The only new character in Minnie’s Diary this week is Anna Ryberg Mattson (1882-1957), who fixes our heroine’s skirt. In 1895, Anna’s Swedish-born parents moved to Hermansville from Norway, Michigan. Anna was 19 in 1902 when she married 41-year-old Gilbert Mattson, another Swedish immigrant and a skilled carpenter who worked for "the Company." Together, they had four children, including an infant who didn’t survive. Like many women of that era, Anna’s story involves both tragedy and resilience. In the 1920 census, Gilbert, 59, and Anna, 37, lived at 32 Third Street in Hermansville with 16-year-old Dora, 8-year-old Gertrude, and 5-year-old Willard. But by 1930, Anna’s husband was in the Newberry State Hospital with 1,100 other psychiatric patients. According to his death certificate, he began to suffer from senile dementia in 1926 and stopped working as a carpenter at the sawmill. He was 65. Anna remained in Hermansville, where she worked as a dressmaker while raising the children. Most of Anna’s Hermansville neighbors in 1930 were French, including Gideon Grondine, Art and Anna Moreau, Philip and Mary Raiche, Philip Sonard, William and Mary Machie, Henry and Rose Trudell, Adam and Malvina Ayotte and Adolph and Elizabeth Alore. Sometime in the 1930s, Gilbert returned home. He died on Feb. 7, 1939, two days after he fell at home on his 78th birthday, injuring his ribs. Anna remained active, holding officer roles in the Royal Neighbors society, a mutual insurance organization founded in 1895 to give women access to life insurance. Newspaper social columns indicate she liked to travel to visit her daughters in Munising and Detroit, and even made a cross-country road trip in 1947 with Gertrude to Yellowstone National Park with two other women. You go, girl!

-- Escanaba Daily Press, July 3, 1947

Feud with Maud: Minnie’s diary reveals very few quarrels or emotions, so her dispute with Maud Raiche really stands out. As I’ve noted earlier, 15-year-old Maud lived across the road with her parents, Joe and Emelia Raiche. Her older sister Eva had married William Rochon in 1902 at age 16, leaving Maud the only daughter still at home. I imagine Maud, who had finished school, was eager to find a husband. I don’t know exactly what Maud said about Minnie, but it clearly damaged their relationship. Minnie spends very little time socializing with Maud the rest of the year, only seeing Maud when she has no other choice.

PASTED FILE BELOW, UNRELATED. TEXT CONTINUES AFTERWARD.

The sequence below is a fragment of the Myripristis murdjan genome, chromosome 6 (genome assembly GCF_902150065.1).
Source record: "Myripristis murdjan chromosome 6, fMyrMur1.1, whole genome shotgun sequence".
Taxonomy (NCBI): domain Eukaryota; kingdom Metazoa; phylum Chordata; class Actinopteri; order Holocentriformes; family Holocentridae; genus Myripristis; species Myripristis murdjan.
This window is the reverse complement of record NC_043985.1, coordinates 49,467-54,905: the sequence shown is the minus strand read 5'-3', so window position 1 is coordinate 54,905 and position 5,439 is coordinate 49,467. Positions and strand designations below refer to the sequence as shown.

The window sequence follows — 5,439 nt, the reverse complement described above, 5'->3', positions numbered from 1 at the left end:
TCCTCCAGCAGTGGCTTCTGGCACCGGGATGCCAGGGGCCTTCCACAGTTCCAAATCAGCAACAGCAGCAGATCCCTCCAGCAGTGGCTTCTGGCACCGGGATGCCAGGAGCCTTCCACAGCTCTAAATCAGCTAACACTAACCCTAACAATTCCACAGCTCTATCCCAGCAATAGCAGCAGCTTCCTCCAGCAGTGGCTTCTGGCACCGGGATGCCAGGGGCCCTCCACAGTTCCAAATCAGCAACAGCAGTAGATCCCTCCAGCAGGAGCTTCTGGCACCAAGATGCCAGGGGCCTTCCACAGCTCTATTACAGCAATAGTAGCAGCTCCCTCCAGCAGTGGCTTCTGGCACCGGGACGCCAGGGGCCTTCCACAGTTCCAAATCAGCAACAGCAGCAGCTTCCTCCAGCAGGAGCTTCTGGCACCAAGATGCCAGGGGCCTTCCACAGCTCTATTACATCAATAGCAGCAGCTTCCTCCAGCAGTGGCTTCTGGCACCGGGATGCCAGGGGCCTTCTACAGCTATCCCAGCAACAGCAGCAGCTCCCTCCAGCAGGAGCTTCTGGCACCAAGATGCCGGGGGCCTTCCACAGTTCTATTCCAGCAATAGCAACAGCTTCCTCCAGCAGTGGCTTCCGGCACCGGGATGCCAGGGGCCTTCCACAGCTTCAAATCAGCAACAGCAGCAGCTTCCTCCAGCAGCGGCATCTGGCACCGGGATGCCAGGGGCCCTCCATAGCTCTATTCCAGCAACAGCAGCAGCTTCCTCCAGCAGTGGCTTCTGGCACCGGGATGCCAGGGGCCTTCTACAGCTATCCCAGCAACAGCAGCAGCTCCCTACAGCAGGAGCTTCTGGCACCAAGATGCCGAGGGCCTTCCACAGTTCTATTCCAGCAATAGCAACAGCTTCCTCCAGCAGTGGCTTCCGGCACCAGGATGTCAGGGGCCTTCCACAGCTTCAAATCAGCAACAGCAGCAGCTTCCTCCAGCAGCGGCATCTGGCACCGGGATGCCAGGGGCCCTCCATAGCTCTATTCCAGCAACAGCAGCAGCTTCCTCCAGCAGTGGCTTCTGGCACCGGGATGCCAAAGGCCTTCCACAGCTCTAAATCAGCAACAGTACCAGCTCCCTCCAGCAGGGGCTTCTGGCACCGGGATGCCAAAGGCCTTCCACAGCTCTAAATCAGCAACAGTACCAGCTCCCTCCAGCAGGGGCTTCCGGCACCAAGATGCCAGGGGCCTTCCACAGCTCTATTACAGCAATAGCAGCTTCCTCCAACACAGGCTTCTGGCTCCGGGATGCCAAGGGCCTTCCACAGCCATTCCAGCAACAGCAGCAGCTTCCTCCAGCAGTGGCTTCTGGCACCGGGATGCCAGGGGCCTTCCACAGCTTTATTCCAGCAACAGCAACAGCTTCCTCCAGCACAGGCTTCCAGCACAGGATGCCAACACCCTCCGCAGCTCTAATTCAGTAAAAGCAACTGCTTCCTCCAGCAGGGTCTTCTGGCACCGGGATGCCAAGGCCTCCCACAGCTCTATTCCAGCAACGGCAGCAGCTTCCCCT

Historic North Menominee County Facebook Page: If you enjoy the history of North Menominee County, I recommend Dan Langenfeld's Facebook group, "Historic North Menominee County, Michigan." It's a private group, but I believe Dan is pretty generous in letting folks join. He's been posting some great photographs lately of communities, trains and people in the northern reaches of Menominee County, dating from the early 1900s to 1960s.


Love Affairs: Here's the full essay by Helen Oldfield on the "Power of Circumstance in Love Affairs," printed in the Chicago Tribune on March 13, 1904.


— “Power of Circumstance in Love Affairs, by Helen Oldfield, Chicago Tribune, March 13, 1904


Lumberjack Song: I found the lumberjack alphabet song in "Songs of the Michigan Lumberjacks," from the Archive of Folk Song, Library of Congress, Washington, 1960. Accessed at https://www.loc.gov/folklife/LP/AFS_L56_opt.pdf


Troubles in Menominee: On March 25, 1904, a justice of the peace set a $3,000 bail for William Warren, the Hermansville blacksmith accused of killing Gerhardt (George) Stulken with a blow to the head. While he waited in the Menominee County Jail for his trial, the legal authorities were having trouble of their own, as noted in the Detroit Journal. The clip below came from the March 26, 1904, edition of The Iron Port in Escanaba, Mich.


Lent Coming to an End: Soon, soon, soon the French Canadians will be dancing again. With Easter coming on April 2, festivities will return to Hermansville and other communities in the U.P. I found the stories below about Eugene Sullivan's orchestra in the March 26, 1904, edition of The Iron Port in Escanaba. The towns of Norway, Iron Mountain, and Florence are just west of Hermansville on the Chicago & Northwestern Railway line. Niagara, Wis., is also nearby -- across the river from Quinnesec, a prosperous mining community in that era. If you had $25 in 1904, you could get an eight-piece orchestra to play at your dance from 9 p.m. to 1 a.m.



-- The Iron Port, Escanaba, March 26, 1904

One More: I enjoyed this cartoon from the Chicago Tribune of March 26, 1904. I hope spring is getting the better of Old Man Winter wherever you are.